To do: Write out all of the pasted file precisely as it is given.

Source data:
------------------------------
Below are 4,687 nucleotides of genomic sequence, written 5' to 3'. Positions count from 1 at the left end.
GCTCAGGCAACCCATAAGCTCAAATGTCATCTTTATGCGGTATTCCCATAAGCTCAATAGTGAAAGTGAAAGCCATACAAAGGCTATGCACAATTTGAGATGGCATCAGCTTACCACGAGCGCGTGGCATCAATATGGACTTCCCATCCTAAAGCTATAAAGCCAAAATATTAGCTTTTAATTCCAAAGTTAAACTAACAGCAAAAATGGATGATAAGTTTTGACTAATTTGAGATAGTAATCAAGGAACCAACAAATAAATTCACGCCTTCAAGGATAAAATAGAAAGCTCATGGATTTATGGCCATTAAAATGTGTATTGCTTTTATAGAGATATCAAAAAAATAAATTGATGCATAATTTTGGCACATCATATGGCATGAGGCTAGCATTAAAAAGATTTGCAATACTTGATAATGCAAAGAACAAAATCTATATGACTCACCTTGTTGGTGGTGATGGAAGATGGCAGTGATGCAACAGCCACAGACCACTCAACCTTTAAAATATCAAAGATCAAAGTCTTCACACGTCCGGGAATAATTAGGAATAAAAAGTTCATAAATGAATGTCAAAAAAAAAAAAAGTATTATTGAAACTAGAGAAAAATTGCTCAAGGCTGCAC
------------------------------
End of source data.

Below are 4,687 nucleotides of genomic sequence, written 5' to 3'. Positions count from 1 at the left end.
GCTCAGGCAACCCATAAGCTCAAATGTCATCTTTATGCGGTATTCCCATAAGCTCAATAGTGAAAGTGAAAGCCATACAAAGGCTATGCACAATTTGAGATGGCATCAGCTTACCACGAGCGCGTGGCATCAATATGGACTTCCCATCCTAAAGCTATAAAGCCAAAATATTAGCTTTTAATTCCAAAGTTAAACTAACAGCAAAAATGGATGATAAGTTTTGACTAATTTGAGATAGTAATCAAGGAACCAACAAATAAATTCACGCCTTCAAGGATAAAATAGAAAGCTCATGGATTTATGGCCATTAAAATGTGTATTGCTTTTATAGAGATATCAAAAAAATAAATTGATGCATAATTTTGGCACATCATATGGCATGAGGCTAGCATTAAAAAGATTTGCAATACTTGATAATGCAAAGAACAAAATCTATATGACTCACCTTGTTGGTGGTGATGGAAGATGGCAGTGATGCAACAGCCACAGACCACTCAACCTTTAAAATATCAAAGATCAAAGTCTTCACACGTCCGGGAATAATTAGGAATAAAAAGTTCATAAATGAATGTCAAAAAAAAAAAAAGTATTATTGAAACTAGAGAAAAATTGCTCAAGGCTGCAC